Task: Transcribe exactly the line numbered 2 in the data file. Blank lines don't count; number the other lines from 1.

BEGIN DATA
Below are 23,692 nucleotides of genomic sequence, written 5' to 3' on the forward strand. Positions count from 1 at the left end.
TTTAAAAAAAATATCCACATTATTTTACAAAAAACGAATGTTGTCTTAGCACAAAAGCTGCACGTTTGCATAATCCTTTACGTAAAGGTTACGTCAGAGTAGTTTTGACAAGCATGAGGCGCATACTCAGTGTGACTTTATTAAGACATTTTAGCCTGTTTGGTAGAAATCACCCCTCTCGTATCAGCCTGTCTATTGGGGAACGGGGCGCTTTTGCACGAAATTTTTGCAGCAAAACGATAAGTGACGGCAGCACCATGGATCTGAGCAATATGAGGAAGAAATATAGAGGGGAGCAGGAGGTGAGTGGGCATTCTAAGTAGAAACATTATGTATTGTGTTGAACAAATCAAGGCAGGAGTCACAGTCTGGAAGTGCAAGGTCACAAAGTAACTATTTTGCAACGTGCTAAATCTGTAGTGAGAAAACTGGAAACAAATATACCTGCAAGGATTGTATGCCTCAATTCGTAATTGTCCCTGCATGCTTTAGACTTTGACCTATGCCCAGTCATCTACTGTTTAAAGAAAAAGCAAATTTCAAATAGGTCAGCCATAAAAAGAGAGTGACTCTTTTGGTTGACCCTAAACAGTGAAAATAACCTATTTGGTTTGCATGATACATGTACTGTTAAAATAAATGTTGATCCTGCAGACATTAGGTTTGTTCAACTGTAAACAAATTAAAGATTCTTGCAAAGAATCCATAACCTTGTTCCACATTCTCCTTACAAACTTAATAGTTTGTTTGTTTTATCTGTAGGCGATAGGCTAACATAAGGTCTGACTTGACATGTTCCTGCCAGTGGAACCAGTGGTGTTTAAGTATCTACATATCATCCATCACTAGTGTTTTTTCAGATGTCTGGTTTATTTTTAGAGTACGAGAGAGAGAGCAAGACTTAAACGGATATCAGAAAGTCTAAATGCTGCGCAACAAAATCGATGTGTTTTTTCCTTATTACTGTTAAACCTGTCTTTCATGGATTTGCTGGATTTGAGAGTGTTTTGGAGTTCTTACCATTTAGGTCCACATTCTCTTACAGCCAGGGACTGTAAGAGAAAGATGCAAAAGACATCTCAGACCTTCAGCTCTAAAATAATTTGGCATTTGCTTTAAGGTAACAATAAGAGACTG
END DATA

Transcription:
TTTAAAAAAAATATCCACATTATTTTACAAAAAACGAATGTTGTCTTAGCACAAAAGCTGCACGTTTGCATAATCCTTTACGTAAAGGTTACGTCAGAGTAGTTTTGACAAGCATGAGGCGCATACTCAGTGTGACTTTATTAAGACATTTTAGCCTGTTTGGTAGAAATCACCCCTCTCGTATCAGCCTGTCTATTGGGGAACGGGGCGCTTTTGCACGAAATTTTTGCAGCAAAACGATAAGTGACGGCAGCACCATGGATCTGAGCAATATGAGGAAGAAATATAGAGGGGAGCAGGAGGTGAGTGGGCATTCTAAGTAGAAACATTATGTATTGTGTTGAACAAATCAAGGCAGGAGTCACAGTCTGGAAGTGCAAGGTCACAAAGTAACTATTTTGCAACGTGCTAAATCTGTAGTGAGAAAACTGGAAACAAATATACCTGCAAGGATTGTATGCCTCAATTCGTAATTGTCCCTGCATGCTTTAGACTTTGACCTATGCCCAGTCATCTACTGTTTAAAGAAAAAGCAAATTTCAAATAGGTCAGCCATAAAAAGAGAGTGACTCTTTTGGTTGACCCTAAACAGTGAAAATAACCTATTTGGTTTGCATGATACATGTACTGTTAAAATAAATGTTGATCCTGCAGACATTAGGTTTGTTCAACTGTAAACAAATTAAAGATTCTTGCAAAGAATCCATAACCTTGTTCCACATTCTCCTTACAAACTTAATAGTTTGTTTGTTTTATCTGTAGGCGATAGGCTAACATAAGGTCTGACTTGACATGTTCCTGCCAGTGGAACCAGTGGTGTTTAAGTATCTACATATCATCCATCACTAGTGTTTTTTCAGATGTCTGGTTTATTTTTAGAGTACGAGAGAGAGAGCAAGACTTAAACGGATATCAGAAAGTCTAAATGCTGCGCAACAAAATCGATGTGTTTTTTCCTTATTACTGTTAAACCTGTCTTTCATGGATTTGCTGGATTTGAGAGTGTTTTGGAGTTCTTACCATTTAGGTCCACATTCTCTTACAGCCAGGGACTGTAAGAGAAAGATGCAAAAGACATCTCAGACCTTCAGCTCTAAAATAATTTGGCATTTGCTTTAAGGTAACAATAAGAGACTG